UNRWA beneficiaries seen collecting aid during a visit by Pierre Krähenbühl, commissioner-general of the UN Relief and Works Agency (UNRWA) to Gaza on Janaury 22, 2018
Palestinian refugees reacted with dismay on Saturday to a United States decision to halt funding to a UN agency, warning that it would lead to more poverty, anger and instability in the Middle East.
The US announcement on Friday that it will no longer support the United Nations Relief and Works Agency for Palestine Refugees (UNRWA) has deepened a cash crisis at the agency, and heightened tensions with the Palestinian leadership.
The 68-year-old UNRWA provides services to about 5 million Palestinian refugees across Jordan, Lebanon, Syria and the West Bank and Gaza. Most are descendants of the roughly 700,000 Palestinians who were driven out of their homes or fled the fighting in the 1948 war that led to Israel’s creation.
In Gaza, Nashat Abu El-Oun, a refugee and father of eight, said: “The situation is bad and it will become worse…People can hardly afford living these days and if they became unable to earn their living they will begin thinking of unlawful things.”
State Department spokeswoman Heather Nauert said on Friday that UNRWA’s business model and fiscal practices were an “irredeemably flawed operation” and that the agency’s “endlessly and exponentially expanding community of entitled beneficiaries is simply unsustainable.”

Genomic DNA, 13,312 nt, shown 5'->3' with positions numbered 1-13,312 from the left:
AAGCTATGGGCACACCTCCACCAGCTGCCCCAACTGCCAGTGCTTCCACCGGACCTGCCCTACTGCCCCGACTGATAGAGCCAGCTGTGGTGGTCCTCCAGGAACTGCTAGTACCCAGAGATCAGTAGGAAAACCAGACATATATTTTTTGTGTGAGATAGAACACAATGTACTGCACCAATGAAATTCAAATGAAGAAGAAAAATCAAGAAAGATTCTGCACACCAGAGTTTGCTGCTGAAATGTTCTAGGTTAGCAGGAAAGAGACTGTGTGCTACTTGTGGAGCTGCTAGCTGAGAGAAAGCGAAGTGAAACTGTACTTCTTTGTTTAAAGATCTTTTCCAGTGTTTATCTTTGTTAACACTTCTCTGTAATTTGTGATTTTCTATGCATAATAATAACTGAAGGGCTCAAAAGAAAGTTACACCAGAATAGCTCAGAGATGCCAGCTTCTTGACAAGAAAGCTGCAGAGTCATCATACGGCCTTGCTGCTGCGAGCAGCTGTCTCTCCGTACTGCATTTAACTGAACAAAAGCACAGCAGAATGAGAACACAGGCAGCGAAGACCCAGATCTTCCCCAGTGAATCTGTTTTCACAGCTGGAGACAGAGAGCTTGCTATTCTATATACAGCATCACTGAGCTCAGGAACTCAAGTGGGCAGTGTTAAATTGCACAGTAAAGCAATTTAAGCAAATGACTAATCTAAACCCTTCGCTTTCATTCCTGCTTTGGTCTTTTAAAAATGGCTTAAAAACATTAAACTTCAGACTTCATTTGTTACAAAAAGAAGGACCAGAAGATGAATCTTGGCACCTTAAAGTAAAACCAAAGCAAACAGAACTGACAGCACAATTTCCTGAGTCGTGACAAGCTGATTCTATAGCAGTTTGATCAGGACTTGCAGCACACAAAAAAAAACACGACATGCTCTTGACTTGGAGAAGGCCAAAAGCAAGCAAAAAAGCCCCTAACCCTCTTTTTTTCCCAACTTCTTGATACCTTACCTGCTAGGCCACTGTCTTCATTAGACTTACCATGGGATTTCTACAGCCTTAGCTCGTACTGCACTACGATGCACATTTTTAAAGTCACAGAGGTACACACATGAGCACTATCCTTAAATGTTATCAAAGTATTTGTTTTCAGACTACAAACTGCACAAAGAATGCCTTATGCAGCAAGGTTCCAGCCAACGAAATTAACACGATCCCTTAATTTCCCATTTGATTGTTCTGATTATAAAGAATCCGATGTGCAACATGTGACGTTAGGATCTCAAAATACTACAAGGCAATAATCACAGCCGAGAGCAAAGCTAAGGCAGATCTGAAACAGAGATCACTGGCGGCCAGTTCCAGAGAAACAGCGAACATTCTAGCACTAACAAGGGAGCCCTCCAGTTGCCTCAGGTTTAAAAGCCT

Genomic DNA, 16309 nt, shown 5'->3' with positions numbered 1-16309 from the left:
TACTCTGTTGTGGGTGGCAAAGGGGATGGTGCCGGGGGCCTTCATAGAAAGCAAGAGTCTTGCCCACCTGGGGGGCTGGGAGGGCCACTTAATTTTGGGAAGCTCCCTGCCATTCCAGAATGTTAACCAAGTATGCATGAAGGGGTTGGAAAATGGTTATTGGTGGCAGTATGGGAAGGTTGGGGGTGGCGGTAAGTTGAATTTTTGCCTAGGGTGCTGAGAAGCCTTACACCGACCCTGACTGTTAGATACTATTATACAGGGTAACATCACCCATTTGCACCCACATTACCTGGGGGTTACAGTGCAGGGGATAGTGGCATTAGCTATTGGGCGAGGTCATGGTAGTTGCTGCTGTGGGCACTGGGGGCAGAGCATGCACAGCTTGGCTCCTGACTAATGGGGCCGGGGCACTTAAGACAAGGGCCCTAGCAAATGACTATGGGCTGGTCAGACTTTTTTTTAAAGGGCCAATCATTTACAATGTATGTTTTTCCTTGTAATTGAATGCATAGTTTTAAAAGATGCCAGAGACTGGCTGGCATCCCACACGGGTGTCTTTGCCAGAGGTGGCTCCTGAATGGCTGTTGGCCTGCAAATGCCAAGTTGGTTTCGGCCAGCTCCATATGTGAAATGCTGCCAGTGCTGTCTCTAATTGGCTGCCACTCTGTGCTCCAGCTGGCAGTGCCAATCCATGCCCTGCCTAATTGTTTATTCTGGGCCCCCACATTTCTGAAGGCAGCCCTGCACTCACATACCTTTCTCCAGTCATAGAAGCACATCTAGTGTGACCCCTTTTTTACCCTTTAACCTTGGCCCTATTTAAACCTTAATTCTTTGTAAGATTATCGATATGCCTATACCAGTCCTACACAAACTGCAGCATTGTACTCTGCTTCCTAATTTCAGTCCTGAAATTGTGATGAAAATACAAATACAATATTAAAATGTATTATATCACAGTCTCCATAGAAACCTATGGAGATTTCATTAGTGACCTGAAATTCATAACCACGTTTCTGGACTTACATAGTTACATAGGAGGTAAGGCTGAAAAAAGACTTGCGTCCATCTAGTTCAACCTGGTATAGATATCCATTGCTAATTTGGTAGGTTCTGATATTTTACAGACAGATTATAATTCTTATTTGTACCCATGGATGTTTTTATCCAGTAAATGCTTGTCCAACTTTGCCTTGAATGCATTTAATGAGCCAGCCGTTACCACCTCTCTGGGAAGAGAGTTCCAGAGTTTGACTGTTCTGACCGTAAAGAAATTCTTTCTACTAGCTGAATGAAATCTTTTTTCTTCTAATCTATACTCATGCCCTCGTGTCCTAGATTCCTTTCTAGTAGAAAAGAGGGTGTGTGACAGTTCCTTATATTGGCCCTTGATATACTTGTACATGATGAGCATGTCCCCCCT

UNRWA rejected the criticisms, with spokesman Chris Gunness describing it as “a force for regional stability.”
Speaking in Jordan, where more than 2 million registered Palestinian refugees live, including 370,000 in ten refugee camps, Gunness said: “It is a deeply regrettable decision…some of the most disadvantaged, marginalised and vulnerable people on this planet are likely to suffer.”
Gunness said UNRWA provides health clinics, schooling for 526,000 refugee children across Jordan, Syria, Lebanon, Gaza and the West Bank, including East Jerusalem, and food assistance to 1.7 million people – a million of them in Gaza. The agency will now ask existing donors for more money, and seek new sources of income.
“Our funding gap is $217 million … so although we have opened up our schools just this week we have made it clear that we only have money until the end of September,” he said.
(Source / 02.09.2018)